- In one comic, Calvin complains about the downsides of his life and then states that today will be different because he will "go for the gusto." In the following strip Calvin tells Hobbes he got in big trouble at school. Hobbes asks Calvin what he did, and Calvin replies, "I don't want to talk about it." Hobbes then asks if it had anything to do with " all those sirens about noon" and Calvin says," I said I don't want to talk about it", implying that it was a dangerous incident. It is unknown whether or not these two strips were meant to be story arcs.
- In another comic, Calvin brought noodles to school for his report on the brain saying that it looked like a brain. Many believe this to be the Noodle Incident.
- It may have involved worms and something belonging to Calvin's father. In a strip where Calvin was reminiscing on not getting punished very severely over backing his parents' car into a ditch, Hobbes remarked "But try keeping live worms in your dad's..."; at which point Calvin interrupted him and dismissed the issue very defensively, the same way he did when questioned about the Noodle Incident.
- In one strip, Hobbes mentions "The Salamander Incident." However, it is unknown if the Salamander Incident was related to the Noodle Incident, or perhaps another name for it. If the latter is true, then the Noodle Incident may have involved salamanders.
These are the only facts we know about the Noodle Incident:
- Calvin was the apparent perpetrator.
- It involved noodles.
- It happened at school. Miss Wormwood evidently knows about it, and may have even been a witness to the incident taking place. This is revealed in a strip where Calvin's mother goes to a parent-teacher conference with Miss Wormwood, causing Calvin to panic when she gets home, asking her "She told you about the noodles, didn't she?!" Calvin's mother replies with a suspicious "What noodles?", but does not press the issue.
- Calvin never told his parents about the incident. Apparently, Miss Wormwood and Principal Spittle never told Calvin's parents either.
- It happened a long time ago, (as revealed in a fantasy strip where Calvin is imagining Santa Claus and one of his elves reviewing his "case" to determine if Calvin has been good or bad that year) and therefore, must have been a very serious incident for it to still be remembered now. The fact that Hobbes repeatedly brings it up (as did Santa Claus in Calvin's imagination once), seems to imply the memory still haunts Calvin to this day.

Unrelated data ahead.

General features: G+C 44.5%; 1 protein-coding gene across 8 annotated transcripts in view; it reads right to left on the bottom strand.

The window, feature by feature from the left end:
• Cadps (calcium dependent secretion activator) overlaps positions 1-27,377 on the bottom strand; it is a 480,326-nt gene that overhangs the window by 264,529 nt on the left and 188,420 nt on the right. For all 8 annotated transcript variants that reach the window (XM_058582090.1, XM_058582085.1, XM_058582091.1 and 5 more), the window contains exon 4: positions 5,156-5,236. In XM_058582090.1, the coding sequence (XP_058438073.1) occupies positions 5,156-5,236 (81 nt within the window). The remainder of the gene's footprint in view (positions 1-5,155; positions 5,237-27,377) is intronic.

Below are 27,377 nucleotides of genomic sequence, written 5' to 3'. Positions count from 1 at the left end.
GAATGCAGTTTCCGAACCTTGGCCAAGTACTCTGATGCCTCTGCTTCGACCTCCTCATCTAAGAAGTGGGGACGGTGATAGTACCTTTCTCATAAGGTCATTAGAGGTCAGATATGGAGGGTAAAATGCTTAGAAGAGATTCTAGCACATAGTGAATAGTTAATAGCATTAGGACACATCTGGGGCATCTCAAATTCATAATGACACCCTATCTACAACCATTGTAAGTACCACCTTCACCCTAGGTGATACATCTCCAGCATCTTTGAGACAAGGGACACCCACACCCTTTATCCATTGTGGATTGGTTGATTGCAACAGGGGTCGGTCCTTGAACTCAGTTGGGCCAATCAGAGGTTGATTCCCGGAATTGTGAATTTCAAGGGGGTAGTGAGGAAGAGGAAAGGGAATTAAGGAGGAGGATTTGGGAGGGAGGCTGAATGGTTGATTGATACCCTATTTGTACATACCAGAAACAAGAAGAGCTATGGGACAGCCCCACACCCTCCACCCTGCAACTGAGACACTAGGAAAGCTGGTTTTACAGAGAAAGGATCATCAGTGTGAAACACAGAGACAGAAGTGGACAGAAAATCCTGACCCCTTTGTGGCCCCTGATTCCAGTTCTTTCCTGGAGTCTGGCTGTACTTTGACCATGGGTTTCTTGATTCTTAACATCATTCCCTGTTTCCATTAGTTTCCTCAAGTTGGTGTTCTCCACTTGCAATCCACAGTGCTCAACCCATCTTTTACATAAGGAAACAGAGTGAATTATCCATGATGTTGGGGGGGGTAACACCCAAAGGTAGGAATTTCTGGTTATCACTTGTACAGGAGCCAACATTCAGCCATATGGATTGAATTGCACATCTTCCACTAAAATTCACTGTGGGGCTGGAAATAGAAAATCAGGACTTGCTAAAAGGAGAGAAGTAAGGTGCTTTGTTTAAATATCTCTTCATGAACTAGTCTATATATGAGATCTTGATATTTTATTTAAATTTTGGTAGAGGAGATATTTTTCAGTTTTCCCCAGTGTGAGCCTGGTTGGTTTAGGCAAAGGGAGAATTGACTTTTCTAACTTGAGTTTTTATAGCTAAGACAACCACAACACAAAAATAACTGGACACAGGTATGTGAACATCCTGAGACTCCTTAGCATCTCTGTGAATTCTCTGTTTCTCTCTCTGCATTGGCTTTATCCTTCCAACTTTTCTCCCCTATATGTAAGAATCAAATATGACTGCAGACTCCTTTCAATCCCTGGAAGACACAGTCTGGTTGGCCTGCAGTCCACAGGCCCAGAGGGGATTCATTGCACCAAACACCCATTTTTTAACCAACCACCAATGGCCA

- Although it happened a while ago, in a strip when Calvin was mailing a letter to Santa, he said that he had been extremely good this year, to which Hobbes replies "What about the Noodle Incident?" revealing that the incident may have happened that year. Though it should be noted that the characters don't age throughout the strip due to a repeating time loop (The whole cartoon takes place over a 10 year timeline, yet Calvin remains 6 years old and inexplicably returns to the 1st grade every fall). So the Noodle incident could have happened any year.
- One of Santa's elves also notes that they've had "trouble verifying the particulars; accounts seem to vary", which suggests that what exactly happened is in dispute. Alternately, this may just be Watterson's noting that different fans will have their own versions of the Noodle Incident.
- It is not exactly stated one way or the other, but it seems to be implied that Calvin was caught or framed, therefore his explanation was not believed (though this could simply be Calvin trying to avoid trouble). To try and prove innocence, Calvin apparently thought of a cover story, the creativity of which impressed Hobbes. Calvin, however, even now claims that it was the "unvarnished truth". Like the incident itself, we are never told exactly what Calvin's excuse was. In fact, for all we know, it may actually be the truth. According to Calvin, although apparently caught or framed, no one can prove he did it (which is also said by the elf mentioned above). However, considering Calvin may just be defensive about it makes such a statement questionable.
- Police Officers (or Firemen) may have been involved, because Hobbes once asked "Did it have anything to do with those sirens around noon?" But this is debatable because Calvin's parents never found out about the incident.
- Hobbes apparently knows of the incident. However, if police officers were involved, he was probably not at the school at the time, otherwise he wouldn't have asked about the "sirens around noon". If this is true, then it is likely that Calvin eventually told him.
- The incident might have taken place in the winter time.
Whatever happened, Calvin was apparently forced to confess to it, as indicated in one strip where Calvin is lamenting his inability to write a fictional narrative for school. Hobbes offers, "What about your explanation of the Noodle Incident?", after which Calvin yells "That wasn't a story! That was the unvarnished truth!"
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